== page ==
Turkish airstrikes against the PKK Kurdish minority have jeopardized a 2013 ceasefire with the group. EU lawmaker Kati Piri told DW the Turkish response has been “disproportionate.” Martin Kuebler reports from Brussels.
In the wake of last Monday’s suicide attack in the town of Suruc, in which an “Islamic State” (“IS”) militant killed 32 Turkish citizens, Ankara has stepped up its campaign against the group in an attempt to create what it has called “a safe zone” across its southeastern border with Syria.
But the Turkish government has come under criticism – including from Germany – for alsolaunching airstrikes against the Kurdistan Workers’ Party (PKK) in Iraq, jeopardizing a 2013 ceasefire with the outlawed group, which has led a decades-long insurgency in support of Kurdish rights and autonomy.
Turkey has called for an emergency meeting with its NATO allies to discuss the fighting.
Kati Piri, a Dutch lawmaker with the Socialists and Democrats in the European Parliament and responsible for EU-Turkey relations, told DW that Turkey’s strikes have put the Kurdish peace process at risk.
DW: What do you make of the Turkish response to last week’s terrorist attack in Suruc?
Kati Piri: While Turkey, in the view of many in the international coalition against ISIL [another term for the “Islamic State” group], was a bit reluctant to enter full scale into the coalition, it was also left with no other choice after this attack in which 32 of its citizens died.
On the other hand, after the PKK attacked and killed two police officers [on Wednesday], Turkey started a new spiral of violence also against the PKK. That, to say the least, is very worrying.
So you believe that Turkey’s response has been disproportionate?
It’s not just an attack on an organization [the PKK] with, in this case, camps in another country, northern Iraq. We’re also talking here about millions of Kurdish people living in Turkey, with whom there was a peace process, although very fragile, during the last two years. There was a truce, a ceasefire agreement between both the PKK and the government. In my view, if [the Turkish government] wants to keep the peace process with the Kurds alive, this full-size attack on the PKK looks a bit, to be honest, disproportionate. What’s been happening over the last three days has once again put the peace process very much into question. Is it dead? I hope not, but it doesn’t look very alive either. It’s very damaging.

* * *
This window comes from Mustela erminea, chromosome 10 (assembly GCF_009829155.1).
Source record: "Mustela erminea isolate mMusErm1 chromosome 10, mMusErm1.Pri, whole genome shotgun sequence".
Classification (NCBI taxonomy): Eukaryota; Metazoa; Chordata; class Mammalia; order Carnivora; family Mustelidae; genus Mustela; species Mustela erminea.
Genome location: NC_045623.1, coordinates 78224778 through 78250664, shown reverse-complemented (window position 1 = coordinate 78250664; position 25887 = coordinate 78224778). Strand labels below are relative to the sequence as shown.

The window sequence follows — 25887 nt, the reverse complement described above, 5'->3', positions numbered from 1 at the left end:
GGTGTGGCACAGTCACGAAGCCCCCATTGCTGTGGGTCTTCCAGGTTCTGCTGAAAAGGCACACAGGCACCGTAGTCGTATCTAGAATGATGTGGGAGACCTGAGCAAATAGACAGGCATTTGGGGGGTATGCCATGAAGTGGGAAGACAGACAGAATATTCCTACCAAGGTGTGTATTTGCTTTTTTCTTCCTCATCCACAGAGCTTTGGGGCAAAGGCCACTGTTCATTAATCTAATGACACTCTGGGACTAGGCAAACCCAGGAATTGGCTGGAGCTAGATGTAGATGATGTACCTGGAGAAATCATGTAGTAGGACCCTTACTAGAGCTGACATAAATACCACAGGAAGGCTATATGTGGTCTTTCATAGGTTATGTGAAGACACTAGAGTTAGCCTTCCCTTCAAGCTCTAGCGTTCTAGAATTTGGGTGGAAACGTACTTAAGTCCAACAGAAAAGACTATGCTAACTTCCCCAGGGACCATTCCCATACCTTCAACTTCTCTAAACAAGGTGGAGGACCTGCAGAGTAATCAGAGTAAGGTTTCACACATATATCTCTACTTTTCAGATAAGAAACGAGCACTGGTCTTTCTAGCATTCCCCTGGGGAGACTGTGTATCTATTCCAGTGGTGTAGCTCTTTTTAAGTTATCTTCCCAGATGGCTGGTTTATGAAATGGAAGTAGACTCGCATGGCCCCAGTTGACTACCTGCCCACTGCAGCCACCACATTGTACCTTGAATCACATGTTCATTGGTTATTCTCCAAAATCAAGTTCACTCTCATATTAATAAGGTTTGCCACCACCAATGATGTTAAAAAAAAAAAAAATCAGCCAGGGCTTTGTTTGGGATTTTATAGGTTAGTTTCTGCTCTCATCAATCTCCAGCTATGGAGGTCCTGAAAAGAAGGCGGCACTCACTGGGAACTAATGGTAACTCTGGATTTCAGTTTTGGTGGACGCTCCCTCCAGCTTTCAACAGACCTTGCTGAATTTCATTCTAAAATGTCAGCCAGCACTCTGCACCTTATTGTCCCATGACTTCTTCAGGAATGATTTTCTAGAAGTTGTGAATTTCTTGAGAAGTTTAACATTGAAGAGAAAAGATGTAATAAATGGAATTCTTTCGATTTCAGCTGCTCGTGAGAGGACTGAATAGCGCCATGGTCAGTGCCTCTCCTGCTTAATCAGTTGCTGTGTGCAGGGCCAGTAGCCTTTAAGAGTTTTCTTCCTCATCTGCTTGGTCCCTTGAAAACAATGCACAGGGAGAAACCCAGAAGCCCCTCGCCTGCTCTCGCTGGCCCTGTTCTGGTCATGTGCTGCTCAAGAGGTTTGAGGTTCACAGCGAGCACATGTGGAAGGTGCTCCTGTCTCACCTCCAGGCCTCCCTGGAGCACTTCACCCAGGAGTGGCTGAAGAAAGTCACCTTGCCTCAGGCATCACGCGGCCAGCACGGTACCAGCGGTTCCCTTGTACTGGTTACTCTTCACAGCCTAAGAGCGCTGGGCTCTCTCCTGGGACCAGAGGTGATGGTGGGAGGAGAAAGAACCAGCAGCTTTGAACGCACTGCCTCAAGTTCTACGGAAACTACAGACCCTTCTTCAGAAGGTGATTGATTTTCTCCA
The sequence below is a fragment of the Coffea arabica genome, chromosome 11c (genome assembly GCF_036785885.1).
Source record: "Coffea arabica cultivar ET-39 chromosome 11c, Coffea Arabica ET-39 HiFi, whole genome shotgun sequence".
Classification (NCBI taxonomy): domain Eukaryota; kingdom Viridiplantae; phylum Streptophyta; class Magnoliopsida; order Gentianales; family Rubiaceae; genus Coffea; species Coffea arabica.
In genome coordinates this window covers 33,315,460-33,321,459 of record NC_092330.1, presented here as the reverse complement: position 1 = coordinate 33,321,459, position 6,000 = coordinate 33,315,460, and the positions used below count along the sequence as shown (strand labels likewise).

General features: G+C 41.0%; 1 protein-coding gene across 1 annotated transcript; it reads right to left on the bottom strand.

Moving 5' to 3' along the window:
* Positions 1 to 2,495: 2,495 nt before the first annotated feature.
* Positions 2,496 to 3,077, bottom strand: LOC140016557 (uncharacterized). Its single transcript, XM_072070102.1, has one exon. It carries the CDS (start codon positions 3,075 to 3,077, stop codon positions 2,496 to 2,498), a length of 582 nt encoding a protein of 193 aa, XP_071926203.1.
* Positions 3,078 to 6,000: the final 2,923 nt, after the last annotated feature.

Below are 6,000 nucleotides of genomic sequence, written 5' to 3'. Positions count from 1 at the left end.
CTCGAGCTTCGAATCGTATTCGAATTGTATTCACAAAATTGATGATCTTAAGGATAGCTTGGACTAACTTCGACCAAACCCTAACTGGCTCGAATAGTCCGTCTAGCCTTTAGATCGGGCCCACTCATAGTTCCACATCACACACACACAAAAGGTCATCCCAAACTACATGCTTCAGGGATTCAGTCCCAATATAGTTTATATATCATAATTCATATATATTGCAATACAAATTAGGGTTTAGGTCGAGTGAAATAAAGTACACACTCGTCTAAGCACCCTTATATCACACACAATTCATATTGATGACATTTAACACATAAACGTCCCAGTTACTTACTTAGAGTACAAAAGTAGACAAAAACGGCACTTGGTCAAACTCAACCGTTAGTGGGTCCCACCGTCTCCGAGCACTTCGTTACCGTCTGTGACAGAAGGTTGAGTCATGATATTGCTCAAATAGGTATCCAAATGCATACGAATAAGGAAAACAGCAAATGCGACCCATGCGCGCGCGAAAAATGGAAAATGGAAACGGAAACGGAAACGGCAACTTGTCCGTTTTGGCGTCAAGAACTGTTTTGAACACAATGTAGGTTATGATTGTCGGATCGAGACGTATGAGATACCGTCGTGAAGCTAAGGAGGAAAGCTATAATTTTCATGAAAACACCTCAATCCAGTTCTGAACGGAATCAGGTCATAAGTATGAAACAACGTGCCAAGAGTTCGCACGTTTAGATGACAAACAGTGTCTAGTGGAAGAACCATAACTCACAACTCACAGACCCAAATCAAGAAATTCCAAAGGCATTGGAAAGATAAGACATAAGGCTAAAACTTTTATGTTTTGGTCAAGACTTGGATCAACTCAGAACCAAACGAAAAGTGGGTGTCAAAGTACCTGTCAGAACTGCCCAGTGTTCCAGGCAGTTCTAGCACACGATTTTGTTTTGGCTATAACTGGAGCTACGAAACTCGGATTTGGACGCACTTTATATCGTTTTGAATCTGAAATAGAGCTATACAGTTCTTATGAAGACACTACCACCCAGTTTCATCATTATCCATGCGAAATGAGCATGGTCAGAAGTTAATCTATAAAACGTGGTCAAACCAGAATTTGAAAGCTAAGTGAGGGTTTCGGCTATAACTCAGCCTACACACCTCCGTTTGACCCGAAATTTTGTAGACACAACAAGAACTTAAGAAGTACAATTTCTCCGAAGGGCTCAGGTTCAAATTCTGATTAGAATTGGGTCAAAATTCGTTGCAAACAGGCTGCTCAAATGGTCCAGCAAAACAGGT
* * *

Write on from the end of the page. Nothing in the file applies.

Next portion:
Did last week’s attack in Suruc simply give Turkey an excuse to relaunch its campaign against the PKK?
Let’s not forget: Turkey does have the right to self defense. When its officers are killed by an organization which is also included on the European terrorist list, this is totally unacceptable. No one is saying that Turkey should just leave this alone and pretend that nothing has happened. On the other hand, knowing that there is such a delicate peace process going on, then you need to have a proportionate response as well.
What is much more dangerous to me now is that some politicians from the [ruling Justice and Development party] AKP, along with some politicians from the more right-wing party, MHP, are framing this pro-Kurdish party HDP [People’s Democratic Party] now as being directly linked to the PKK, which it is not. [The HDP] has also decried the violence, and [the government] is actually framing the 6 million people who voted for this party as potential terrorists, or terrorist supporters. And this rhetoric is very dangerous for a country which has gone through such a circle of violence.
On Saturday, EU foreign affairs chief Federica Mogherini spoke with Turkish Foreign Minister Mevlut Cavusoglu and HDP head Selahattin Demirtas, stressing the “fundamental importance” of keeping the peace process with the Kurdish people “alive and on track.” Has the EU response been sufficient?